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win

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verb win pronunciation in British English /wɪn/ 
Word Forms
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present tense
I/you/we/theywin
he/she/itwins
present participlewinning
past tensewon
past participlewon
 
  1. 1
    [intransitive/transitive] to defeat everyone else by being the best or by finishing first in a competition

    Every time we play tennis, she wins.

    Who won the race?

    The 1970 elections were won by a coalition led by Allende.

    Celtic must win by three goals to reach the semifinals.

    1. a.
      to achieve victory in a war, battle, or argument

      No matter who wins the war, there will be heavy casualties on both sides.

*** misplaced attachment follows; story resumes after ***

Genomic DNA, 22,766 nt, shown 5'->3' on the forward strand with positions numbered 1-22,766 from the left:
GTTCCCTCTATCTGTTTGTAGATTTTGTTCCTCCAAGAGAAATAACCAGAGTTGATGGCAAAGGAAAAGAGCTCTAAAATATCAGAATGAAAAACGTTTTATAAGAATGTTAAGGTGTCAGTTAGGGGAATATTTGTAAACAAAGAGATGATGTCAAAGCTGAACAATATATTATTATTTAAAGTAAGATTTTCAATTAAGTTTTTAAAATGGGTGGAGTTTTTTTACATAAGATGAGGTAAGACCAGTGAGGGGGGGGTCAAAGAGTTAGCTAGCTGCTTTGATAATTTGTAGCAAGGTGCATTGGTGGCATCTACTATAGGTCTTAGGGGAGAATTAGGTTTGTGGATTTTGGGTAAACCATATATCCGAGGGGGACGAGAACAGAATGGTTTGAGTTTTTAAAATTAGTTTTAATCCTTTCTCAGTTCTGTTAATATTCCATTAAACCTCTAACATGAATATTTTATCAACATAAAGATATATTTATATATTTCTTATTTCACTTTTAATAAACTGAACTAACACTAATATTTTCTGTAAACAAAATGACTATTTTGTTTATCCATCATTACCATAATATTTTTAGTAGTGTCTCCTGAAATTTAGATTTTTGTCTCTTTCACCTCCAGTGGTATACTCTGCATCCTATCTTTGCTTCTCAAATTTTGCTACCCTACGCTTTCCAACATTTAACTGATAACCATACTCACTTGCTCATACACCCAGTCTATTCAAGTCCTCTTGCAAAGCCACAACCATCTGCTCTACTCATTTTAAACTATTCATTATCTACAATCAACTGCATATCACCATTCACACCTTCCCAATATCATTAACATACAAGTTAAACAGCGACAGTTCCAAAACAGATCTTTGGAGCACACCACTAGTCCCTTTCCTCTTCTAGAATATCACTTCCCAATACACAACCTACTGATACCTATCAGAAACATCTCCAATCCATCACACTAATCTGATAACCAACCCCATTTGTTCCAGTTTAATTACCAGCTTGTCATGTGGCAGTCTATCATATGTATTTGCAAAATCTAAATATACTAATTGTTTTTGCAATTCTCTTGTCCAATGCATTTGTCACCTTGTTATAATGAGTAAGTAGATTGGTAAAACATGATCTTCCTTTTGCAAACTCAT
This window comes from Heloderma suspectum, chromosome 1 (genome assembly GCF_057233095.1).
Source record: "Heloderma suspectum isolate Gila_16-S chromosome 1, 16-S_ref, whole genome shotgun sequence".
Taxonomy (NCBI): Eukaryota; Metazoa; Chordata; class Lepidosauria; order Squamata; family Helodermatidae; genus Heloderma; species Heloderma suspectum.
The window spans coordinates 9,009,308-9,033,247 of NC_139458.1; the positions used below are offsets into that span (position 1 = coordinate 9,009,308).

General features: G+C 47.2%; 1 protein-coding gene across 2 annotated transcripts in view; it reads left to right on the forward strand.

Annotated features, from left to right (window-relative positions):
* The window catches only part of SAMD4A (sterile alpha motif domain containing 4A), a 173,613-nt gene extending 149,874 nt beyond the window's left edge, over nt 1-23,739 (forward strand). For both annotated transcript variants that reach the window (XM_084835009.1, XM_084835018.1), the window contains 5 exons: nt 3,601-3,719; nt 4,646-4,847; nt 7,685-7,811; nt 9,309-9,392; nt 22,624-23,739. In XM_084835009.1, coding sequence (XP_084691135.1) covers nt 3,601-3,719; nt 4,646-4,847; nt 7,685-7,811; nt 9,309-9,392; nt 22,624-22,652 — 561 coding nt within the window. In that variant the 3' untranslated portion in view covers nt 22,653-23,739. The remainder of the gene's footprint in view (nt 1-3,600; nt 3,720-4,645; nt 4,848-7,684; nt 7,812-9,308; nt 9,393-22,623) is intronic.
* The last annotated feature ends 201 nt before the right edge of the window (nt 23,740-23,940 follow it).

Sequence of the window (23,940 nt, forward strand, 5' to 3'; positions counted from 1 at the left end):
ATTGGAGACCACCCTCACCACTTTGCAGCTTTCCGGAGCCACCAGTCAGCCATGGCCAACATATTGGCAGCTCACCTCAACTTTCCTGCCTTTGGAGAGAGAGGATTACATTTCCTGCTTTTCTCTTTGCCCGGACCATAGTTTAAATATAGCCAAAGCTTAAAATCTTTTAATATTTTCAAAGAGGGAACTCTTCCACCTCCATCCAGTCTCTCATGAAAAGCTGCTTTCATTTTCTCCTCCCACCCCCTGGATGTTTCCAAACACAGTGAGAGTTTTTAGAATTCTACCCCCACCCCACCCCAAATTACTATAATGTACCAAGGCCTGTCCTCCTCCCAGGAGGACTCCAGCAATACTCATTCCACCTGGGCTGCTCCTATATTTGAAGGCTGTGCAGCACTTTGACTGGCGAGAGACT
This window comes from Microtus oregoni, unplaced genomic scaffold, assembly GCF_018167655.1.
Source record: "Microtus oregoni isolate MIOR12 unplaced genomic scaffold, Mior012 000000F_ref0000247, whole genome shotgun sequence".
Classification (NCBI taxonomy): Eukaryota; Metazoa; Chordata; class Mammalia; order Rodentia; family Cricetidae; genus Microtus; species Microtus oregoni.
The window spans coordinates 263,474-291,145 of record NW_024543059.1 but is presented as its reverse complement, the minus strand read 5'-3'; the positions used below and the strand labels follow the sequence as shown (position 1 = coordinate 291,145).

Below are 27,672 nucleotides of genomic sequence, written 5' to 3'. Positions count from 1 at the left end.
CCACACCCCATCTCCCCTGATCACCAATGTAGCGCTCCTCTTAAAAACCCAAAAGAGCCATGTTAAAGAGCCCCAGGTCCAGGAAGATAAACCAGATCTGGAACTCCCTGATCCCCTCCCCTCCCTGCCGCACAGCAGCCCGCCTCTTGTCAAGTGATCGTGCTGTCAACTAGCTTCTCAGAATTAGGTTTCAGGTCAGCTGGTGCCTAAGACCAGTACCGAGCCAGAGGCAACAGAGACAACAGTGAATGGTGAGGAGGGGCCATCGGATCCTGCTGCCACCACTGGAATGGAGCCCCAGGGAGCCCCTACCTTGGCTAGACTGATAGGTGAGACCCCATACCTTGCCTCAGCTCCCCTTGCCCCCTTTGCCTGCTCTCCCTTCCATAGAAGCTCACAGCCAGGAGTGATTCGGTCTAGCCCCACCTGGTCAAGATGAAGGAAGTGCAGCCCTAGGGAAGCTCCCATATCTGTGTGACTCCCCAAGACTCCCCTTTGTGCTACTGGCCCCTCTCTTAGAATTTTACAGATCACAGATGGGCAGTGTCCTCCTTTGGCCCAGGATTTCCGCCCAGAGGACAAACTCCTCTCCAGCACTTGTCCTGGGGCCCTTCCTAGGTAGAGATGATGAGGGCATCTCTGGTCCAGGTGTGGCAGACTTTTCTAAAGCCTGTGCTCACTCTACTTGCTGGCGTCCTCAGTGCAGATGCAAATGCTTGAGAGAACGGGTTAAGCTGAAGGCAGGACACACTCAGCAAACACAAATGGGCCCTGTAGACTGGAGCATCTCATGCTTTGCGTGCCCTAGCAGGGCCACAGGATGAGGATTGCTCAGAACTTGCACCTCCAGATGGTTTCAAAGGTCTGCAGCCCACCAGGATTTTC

Why is it that whenever we argue, you always win?

  2. 2
    [transitive] to get something as a prize for defeating other people or because you are lucky

    Our skiing team won a gold medal at the Olympics.

    Raoul won first prize in a spelling contest.

    He won £4,000 in the lottery last week.

  3. 3
    [transitive] to succeed in getting something that you want because of hard work or ability

    We've won a £3 million contract to build the new bridge.

    The city has won the right to host the Games.

    win support/approval:

    The bill is winning a lot of support from farmers.

    win someone's love/heart:

    He was never able to win her love.

    1. a.
      to be the most important reason why someone succeeds or achieves something

      His athletic ability won him a scholarship to a good university.

phrases

 

creep

used with other nouns to describe the unexpected and often unwanted effects of a particular situation or trend

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